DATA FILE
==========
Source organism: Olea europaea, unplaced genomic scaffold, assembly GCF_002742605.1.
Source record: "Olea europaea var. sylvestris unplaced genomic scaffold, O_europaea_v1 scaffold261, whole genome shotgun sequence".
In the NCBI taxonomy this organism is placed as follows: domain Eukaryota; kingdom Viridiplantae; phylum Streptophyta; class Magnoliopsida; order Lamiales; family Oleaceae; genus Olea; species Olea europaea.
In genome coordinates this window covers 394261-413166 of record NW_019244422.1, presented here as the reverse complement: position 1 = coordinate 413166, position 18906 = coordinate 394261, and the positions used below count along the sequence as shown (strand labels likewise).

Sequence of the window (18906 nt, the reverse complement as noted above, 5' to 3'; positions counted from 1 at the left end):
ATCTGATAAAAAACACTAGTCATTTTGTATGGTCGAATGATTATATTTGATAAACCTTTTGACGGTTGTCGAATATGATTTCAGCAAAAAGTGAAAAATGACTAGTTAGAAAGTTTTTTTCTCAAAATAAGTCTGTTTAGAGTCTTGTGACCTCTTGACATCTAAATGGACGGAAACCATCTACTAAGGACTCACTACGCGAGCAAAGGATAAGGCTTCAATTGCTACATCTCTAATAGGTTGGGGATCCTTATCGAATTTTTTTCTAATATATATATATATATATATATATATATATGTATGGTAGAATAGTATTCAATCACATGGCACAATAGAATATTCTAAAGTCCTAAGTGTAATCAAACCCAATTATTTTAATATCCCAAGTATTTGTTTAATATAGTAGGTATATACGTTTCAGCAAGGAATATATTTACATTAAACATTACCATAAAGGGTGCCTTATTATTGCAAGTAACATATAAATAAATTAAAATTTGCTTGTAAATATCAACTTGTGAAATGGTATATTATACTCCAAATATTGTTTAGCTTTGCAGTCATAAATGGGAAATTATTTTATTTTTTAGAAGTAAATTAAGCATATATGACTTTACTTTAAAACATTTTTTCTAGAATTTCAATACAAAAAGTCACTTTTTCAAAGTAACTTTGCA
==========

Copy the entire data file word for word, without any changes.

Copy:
Source organism: Olea europaea, unplaced genomic scaffold, assembly GCF_002742605.1.
Source record: "Olea europaea var. sylvestris unplaced genomic scaffold, O_europaea_v1 scaffold261, whole genome shotgun sequence".
In the NCBI taxonomy this organism is placed as follows: domain Eukaryota; kingdom Viridiplantae; phylum Streptophyta; class Magnoliopsida; order Lamiales; family Oleaceae; genus Olea; species Olea europaea.
In genome coordinates this window covers 394261-413166 of record NW_019244422.1, presented here as the reverse complement: position 1 = coordinate 413166, position 18906 = coordinate 394261, and the positions used below count along the sequence as shown (strand labels likewise).

Sequence of the window (18906 nt, the reverse complement as noted above, 5' to 3'; positions counted from 1 at the left end):
ATCTGATAAAAAACACTAGTCATTTTGTATGGTCGAATGATTATATTTGATAAACCTTTTGACGGTTGTCGAATATGATTTCAGCAAAAAGTGAAAAATGACTAGTTAGAAAGTTTTTTTCTCAAAATAAGTCTGTTTAGAGTCTTGTGACCTCTTGACATCTAAATGGACGGAAACCATCTACTAAGGACTCACTACGCGAGCAAAGGATAAGGCTTCAATTGCTACATCTCTAATAGGTTGGGGATCCTTATCGAATTTTTTTCTAATATATATATATATATATATATATATATATGTATGGTAGAATAGTATTCAATCACATGGCACAATAGAATATTCTAAAGTCCTAAGTGTAATCAAACCCAATTATTTTAATATCCCAAGTATTTGTTTAATATAGTAGGTATATACGTTTCAGCAAGGAATATATTTACATTAAACATTACCATAAAGGGTGCCTTATTATTGCAAGTAACATATAAATAAATTAAAATTTGCTTGTAAATATCAACTTGTGAAATGGTATATTATACTCCAAATATTGTTTAGCTTTGCAGTCATAAATGGGAAATTATTTTATTTTTTAGAAGTAAATTAAGCATATATGACTTTACTTTAAAACATTTTTTCTAGAATTTCAATACAAAAAGTCACTTTTTCAAAGTAACTTTGCA